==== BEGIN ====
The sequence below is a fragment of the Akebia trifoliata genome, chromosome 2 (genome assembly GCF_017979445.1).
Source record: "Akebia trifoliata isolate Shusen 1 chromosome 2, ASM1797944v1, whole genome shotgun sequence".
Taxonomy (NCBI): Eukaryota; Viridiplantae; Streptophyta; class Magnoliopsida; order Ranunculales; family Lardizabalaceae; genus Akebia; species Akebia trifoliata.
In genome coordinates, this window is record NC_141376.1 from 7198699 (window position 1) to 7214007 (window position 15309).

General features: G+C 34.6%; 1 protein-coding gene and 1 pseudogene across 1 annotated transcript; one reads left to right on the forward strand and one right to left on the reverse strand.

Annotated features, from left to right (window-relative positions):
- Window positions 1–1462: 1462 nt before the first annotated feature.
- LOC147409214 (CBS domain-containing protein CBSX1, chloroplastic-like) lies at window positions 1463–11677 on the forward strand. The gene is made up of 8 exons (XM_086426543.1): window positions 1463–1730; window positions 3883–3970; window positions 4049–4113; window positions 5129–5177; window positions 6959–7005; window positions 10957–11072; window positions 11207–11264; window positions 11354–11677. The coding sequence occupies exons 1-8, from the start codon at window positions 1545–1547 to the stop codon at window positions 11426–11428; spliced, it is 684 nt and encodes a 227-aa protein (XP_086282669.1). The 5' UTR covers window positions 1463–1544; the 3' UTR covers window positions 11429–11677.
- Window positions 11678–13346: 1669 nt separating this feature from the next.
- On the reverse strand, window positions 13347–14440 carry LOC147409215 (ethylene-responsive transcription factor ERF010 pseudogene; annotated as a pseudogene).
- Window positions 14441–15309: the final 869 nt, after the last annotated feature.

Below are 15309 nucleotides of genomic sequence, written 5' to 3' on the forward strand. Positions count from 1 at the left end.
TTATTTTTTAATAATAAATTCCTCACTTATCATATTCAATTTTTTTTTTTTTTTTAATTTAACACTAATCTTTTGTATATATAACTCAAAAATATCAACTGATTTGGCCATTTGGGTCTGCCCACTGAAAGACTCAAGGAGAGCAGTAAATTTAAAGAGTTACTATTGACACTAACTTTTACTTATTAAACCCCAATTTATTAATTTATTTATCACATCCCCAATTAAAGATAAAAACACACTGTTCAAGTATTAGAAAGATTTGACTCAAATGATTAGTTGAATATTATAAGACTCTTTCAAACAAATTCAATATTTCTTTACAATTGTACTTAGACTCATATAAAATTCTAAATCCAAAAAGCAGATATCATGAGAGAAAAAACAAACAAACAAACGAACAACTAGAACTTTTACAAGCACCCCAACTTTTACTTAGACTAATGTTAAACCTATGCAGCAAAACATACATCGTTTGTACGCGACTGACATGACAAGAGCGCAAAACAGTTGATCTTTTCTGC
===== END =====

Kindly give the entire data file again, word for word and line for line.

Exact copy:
The sequence below is a fragment of the Akebia trifoliata genome, chromosome 2 (genome assembly GCF_017979445.1).
Source record: "Akebia trifoliata isolate Shusen 1 chromosome 2, ASM1797944v1, whole genome shotgun sequence".
Taxonomy (NCBI): Eukaryota; Viridiplantae; Streptophyta; class Magnoliopsida; order Ranunculales; family Lardizabalaceae; genus Akebia; species Akebia trifoliata.
In genome coordinates, this window is record NC_141376.1 from 7198699 (window position 1) to 7214007 (window position 15309).

General features: G+C 34.6%; 1 protein-coding gene and 1 pseudogene across 1 annotated transcript; one reads left to right on the forward strand and one right to left on the reverse strand.

Annotated features, from left to right (window-relative positions):
- Window positions 1–1462: 1462 nt before the first annotated feature.
- LOC147409214 (CBS domain-containing protein CBSX1, chloroplastic-like) lies at window positions 1463–11677 on the forward strand. The gene is made up of 8 exons (XM_086426543.1): window positions 1463–1730; window positions 3883–3970; window positions 4049–4113; window positions 5129–5177; window positions 6959–7005; window positions 10957–11072; window positions 11207–11264; window positions 11354–11677. The coding sequence occupies exons 1-8, from the start codon at window positions 1545–1547 to the stop codon at window positions 11426–11428; spliced, it is 684 nt and encodes a 227-aa protein (XP_086282669.1). The 5' UTR covers window positions 1463–1544; the 3' UTR covers window positions 11429–11677.
- Window positions 11678–13346: 1669 nt separating this feature from the next.
- On the reverse strand, window positions 13347–14440 carry LOC147409215 (ethylene-responsive transcription factor ERF010 pseudogene; annotated as a pseudogene).
- Window positions 14441–15309: the final 869 nt, after the last annotated feature.

Below are 15309 nucleotides of genomic sequence, written 5' to 3' on the forward strand. Positions count from 1 at the left end.
TTATTTTTTAATAATAAATTCCTCACTTATCATATTCAATTTTTTTTTTTTTTTTAATTTAACACTAATCTTTTGTATATATAACTCAAAAATATCAACTGATTTGGCCATTTGGGTCTGCCCACTGAAAGACTCAAGGAGAGCAGTAAATTTAAAGAGTTACTATTGACACTAACTTTTACTTATTAAACCCCAATTTATTAATTTATTTATCACATCCCCAATTAAAGATAAAAACACACTGTTCAAGTATTAGAAAGATTTGACTCAAATGATTAGTTGAATATTATAAGACTCTTTCAAACAAATTCAATATTTCTTTACAATTGTACTTAGACTCATATAAAATTCTAAATCCAAAAAGCAGATATCATGAGAGAAAAAACAAACAAACAAACGAACAACTAGAACTTTTACAAGCACCCCAACTTTTACTTAGACTAATGTTAAACCTATGCAGCAAAACATACATCGTTTGTACGCGACTGACATGACAAGAGCGCAAAACAGTTGATCTTTTCTGC